They decided to put me on the back board as a precaution. My back and neck felt fine, everything else felt like shit. The move from ground to board was not fun. None of what happened next was fun. Just hurt, and lots of it.

I had managed to open a gash in my head above my right eye, probably from my helmet or glasses, which was bleeding profusely. I only discovered this later, at the hospital, when I went to take the elastic out of my hair and found my hair a solid mass of caked blood. No wonder everyone was so concerned about my head.

But it was my hip I was most concerned about. It felt wrong. The paramedics said it might be dislocated. Maybe fractured. I didn’t want to look. Turned out I had taken the skin off down to the bone.

People kept asking who they should call. I didn’t know what to say. Paul was on holidays at the cabin with the boys, this being my “solo” week of the summer. Before he left he told me not to crash at the race, that I would be no fun on the holiday. He was joking, of course. But I didn’t want to tell him. He would be worried, frustrated, angry. Not at me, but the situation. He tolerates my riding and racing, but it worries him too. I have been trying to change this, and this would not help.

So, instead, I wanted my Mom. Doesn’t matter how old you are, when you are hurt, you want your Mom. I knew she would come and she would make me feel better. When we arrived at the hospital she was waiting. When I think about how I must have looked, I feel so bad for her. Your daughter strapped to a board in a neckbrace, oxygen tubes, bleeding out the head. Nice. I told her it looked worse than it was. Then I remember telling her that the paramedic standing with me looked exactly like Alberto Contador.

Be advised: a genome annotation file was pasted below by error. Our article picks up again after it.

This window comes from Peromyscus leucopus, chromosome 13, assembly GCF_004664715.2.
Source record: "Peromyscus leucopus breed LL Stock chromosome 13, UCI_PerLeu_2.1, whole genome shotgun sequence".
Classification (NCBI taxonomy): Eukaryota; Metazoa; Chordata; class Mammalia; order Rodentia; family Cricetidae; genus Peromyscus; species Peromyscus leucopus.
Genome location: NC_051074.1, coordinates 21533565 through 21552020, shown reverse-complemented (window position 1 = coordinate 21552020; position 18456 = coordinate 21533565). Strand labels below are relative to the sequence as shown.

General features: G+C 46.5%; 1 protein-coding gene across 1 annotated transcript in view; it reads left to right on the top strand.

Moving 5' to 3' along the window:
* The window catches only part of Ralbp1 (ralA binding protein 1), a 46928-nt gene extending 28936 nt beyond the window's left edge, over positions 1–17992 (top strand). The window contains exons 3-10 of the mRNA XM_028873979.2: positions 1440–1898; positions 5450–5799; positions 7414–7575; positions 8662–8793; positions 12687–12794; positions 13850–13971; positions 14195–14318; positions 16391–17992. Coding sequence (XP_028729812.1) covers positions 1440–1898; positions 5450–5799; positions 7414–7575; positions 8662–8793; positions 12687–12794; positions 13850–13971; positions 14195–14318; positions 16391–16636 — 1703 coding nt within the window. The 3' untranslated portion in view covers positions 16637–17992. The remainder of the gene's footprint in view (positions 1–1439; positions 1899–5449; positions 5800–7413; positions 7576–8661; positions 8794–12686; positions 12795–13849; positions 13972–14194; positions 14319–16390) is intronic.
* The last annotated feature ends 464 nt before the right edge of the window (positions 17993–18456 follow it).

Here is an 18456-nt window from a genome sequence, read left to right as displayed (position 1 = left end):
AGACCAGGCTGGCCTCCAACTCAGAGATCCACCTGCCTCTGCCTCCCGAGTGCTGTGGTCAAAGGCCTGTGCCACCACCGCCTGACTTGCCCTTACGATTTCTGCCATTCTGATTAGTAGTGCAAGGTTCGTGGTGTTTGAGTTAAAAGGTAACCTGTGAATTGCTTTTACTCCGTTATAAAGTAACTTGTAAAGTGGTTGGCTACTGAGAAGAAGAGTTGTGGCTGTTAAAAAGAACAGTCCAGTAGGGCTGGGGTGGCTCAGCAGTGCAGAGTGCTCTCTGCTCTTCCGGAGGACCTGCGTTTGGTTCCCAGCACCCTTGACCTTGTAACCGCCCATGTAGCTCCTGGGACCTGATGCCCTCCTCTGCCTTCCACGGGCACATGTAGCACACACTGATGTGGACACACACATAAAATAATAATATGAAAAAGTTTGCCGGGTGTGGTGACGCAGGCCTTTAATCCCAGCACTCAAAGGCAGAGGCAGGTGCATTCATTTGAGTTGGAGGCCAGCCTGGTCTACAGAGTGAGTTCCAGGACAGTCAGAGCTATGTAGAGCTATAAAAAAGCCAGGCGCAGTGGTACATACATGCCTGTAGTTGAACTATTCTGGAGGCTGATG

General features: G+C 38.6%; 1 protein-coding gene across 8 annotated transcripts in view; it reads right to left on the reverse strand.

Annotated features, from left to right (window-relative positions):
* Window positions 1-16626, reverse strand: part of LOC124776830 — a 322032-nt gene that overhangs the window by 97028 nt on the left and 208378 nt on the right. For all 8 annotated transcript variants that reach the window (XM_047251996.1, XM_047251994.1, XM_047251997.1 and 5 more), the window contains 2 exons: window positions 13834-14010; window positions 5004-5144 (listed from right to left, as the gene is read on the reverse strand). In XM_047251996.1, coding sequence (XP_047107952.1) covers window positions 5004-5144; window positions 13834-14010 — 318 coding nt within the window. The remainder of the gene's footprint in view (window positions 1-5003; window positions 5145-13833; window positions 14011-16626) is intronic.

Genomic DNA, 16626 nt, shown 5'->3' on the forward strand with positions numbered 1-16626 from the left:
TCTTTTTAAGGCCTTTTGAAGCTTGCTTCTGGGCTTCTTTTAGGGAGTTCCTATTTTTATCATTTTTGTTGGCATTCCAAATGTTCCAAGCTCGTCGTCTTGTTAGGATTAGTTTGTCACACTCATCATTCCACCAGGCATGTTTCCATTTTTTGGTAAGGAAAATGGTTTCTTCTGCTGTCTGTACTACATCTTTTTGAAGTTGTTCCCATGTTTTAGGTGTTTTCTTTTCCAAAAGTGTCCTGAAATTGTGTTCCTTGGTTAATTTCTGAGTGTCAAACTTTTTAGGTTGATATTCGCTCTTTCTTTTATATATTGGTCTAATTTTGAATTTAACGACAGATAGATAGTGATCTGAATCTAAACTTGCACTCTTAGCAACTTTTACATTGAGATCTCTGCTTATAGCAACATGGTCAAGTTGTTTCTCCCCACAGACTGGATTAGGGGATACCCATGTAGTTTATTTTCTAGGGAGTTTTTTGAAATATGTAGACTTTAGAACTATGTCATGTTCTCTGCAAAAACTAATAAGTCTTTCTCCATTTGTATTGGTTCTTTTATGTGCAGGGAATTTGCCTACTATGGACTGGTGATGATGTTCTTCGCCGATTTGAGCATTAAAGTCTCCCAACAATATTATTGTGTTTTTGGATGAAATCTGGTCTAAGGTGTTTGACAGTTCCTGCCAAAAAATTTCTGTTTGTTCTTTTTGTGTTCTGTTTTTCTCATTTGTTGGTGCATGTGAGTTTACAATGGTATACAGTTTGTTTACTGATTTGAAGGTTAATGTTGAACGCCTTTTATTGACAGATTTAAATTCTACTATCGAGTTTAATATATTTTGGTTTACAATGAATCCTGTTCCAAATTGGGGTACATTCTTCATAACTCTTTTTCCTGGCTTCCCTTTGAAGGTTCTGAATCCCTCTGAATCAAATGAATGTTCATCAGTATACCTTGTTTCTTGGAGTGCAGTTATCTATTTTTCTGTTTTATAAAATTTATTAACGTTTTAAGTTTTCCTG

She stayed with me that night as they x-rayed, scrubbed, stitched and gave me 5 doses of morphine, some Percoset, and Gravol for nausea. They checked my blood, my blood pressure, my temperature and gave me fluids and antibiotics through an IV. Mom is a retired nurse, and unlike most people is completely in her element in a hospital. She was a great help to the poor nurse who drew the short straw and had to scrub the road off me, and later to the doctor who did my stitches. When the ordeal was finished, I had been scrubbed from head to toe and stitched in 2 places. It was probably the worst night of my life. As far as pain, think childbirth, but without the nice baby part at the end.